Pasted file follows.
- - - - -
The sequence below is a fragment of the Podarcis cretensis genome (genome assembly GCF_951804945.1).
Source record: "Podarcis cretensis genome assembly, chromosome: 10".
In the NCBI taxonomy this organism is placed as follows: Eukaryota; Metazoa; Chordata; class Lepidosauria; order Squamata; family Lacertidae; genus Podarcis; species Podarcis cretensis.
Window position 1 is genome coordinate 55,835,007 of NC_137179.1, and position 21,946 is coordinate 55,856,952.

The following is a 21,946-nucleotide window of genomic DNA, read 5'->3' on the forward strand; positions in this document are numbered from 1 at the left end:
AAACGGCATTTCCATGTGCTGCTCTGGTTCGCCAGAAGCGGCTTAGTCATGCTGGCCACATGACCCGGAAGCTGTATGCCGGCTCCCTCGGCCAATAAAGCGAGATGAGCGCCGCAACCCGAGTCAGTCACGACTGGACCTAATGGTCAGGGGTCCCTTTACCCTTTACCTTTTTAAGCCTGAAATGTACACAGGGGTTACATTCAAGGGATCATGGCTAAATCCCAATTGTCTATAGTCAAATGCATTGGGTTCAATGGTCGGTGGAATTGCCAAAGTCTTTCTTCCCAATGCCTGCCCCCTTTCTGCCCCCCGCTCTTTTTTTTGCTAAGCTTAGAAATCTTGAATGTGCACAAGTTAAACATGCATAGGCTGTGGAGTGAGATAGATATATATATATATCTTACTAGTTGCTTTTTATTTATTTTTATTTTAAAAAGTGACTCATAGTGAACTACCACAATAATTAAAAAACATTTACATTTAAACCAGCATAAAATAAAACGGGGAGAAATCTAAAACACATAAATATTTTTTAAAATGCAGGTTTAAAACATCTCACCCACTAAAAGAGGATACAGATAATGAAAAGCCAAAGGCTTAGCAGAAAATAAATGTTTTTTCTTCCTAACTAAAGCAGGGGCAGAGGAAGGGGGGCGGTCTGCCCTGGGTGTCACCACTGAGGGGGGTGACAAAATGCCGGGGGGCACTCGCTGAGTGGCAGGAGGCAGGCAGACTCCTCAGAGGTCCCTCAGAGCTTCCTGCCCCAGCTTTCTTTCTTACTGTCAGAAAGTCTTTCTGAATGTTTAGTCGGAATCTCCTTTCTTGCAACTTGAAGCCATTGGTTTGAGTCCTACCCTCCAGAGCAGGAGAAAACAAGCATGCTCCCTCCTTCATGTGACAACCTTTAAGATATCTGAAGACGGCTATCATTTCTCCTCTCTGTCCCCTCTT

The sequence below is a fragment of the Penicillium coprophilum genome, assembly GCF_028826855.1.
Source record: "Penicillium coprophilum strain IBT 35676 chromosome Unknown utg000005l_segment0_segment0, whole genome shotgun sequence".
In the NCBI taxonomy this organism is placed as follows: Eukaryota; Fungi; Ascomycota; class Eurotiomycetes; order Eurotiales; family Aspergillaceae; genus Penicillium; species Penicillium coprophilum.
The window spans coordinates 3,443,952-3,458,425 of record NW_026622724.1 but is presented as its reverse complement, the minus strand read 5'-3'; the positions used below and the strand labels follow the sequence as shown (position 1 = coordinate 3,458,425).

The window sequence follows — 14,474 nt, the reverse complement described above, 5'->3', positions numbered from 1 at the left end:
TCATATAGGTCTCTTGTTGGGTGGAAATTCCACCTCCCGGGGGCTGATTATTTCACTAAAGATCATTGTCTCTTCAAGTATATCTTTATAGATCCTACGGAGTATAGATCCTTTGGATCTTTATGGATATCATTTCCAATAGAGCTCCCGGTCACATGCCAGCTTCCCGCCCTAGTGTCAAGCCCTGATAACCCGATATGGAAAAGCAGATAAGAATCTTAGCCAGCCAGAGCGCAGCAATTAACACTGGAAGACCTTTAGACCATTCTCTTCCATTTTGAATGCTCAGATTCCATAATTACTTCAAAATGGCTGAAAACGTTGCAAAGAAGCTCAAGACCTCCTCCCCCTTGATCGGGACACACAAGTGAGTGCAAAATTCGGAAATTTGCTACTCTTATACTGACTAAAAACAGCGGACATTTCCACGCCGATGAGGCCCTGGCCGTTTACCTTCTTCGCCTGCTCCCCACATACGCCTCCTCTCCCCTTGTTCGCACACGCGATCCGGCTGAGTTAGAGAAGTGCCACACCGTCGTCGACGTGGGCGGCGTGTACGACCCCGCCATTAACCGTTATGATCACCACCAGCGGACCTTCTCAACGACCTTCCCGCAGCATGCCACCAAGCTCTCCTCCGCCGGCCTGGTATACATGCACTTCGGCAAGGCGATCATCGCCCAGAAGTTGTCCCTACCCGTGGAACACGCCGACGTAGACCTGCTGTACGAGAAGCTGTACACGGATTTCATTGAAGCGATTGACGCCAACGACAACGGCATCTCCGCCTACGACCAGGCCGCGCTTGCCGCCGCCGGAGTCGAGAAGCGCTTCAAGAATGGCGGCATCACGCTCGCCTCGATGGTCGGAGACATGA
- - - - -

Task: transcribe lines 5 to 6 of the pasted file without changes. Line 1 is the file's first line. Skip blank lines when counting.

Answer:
The following is a 21,946-nucleotide window of genomic DNA, read 5'->3' on the forward strand; positions in this document are numbered from 1 at the left end:
AAACGGCATTTCCATGTGCTGCTCTGGTTCGCCAGAAGCGGCTTAGTCATGCTGGCCACATGACCCGGAAGCTGTATGCCGGCTCCCTCGGCCAATAAAGCGAGATGAGCGCCGCAACCCGAGTCAGTCACGACTGGACCTAATGGTCAGGGGTCCCTTTACCCTTTACCTTTTTAAGCCTGAAATGTACACAGGGGTTACATTCAAGGGATCATGGCTAAATCCCAATTGTCTATAGTCAAATGCATTGGGTTCAATGGTCGGTGGAATTGCCAAAGTCTTTCTTCCCAATGCCTGCCCCCTTTCTGCCCCCCGCTCTTTTTTTTGCTAAGCTTAGAAATCTTGAATGTGCACAAGTTAAACATGCATAGGCTGTGGAGTGAGATAGATATATATATATATCTTACTAGTTGCTTTTTATTTATTTTTATTTTAAAAAGTGACTCATAGTGAACTACCACAATAATTAAAAAACATTTACATTTAAACCAGCATAAAATAAAACGGGGAGAAATCTAAAACACATAAATATTTTTTAAAATGCAGGTTTAAAACATCTCACCCACTAAAAGAGGATACAGATAATGAAAAGCCAAAGGCTTAGCAGAAAATAAATGTTTTTTCTTCCTAACTAAAGCAGGGGCAGAGGAAGGGGGGCGGTCTGCCCTGGGTGTCACCACTGAGGGGGGTGACAAAATGCCGGGGGGCACTCGCTGAGTGGCAGGAGGCAGGCAGACTCCTCAGAGGTCCCTCAGAGCTTCCTGCCCCAGCTTTCTTTCTTACTGTCAGAAAGTCTTTCTGAATGTTTAGTCGGAATCTCCTTTCTTGCAACTTGAAGCCATTGGTTTGAGTCCTACCCTCCAGAGCAGGAGAAAACAAGCATGCTCCCTCCTTCATGTGACAACCTTTAAGATATCTGAAGACGGCTATCATTTCTCCTCTCTGTCCCCTCTT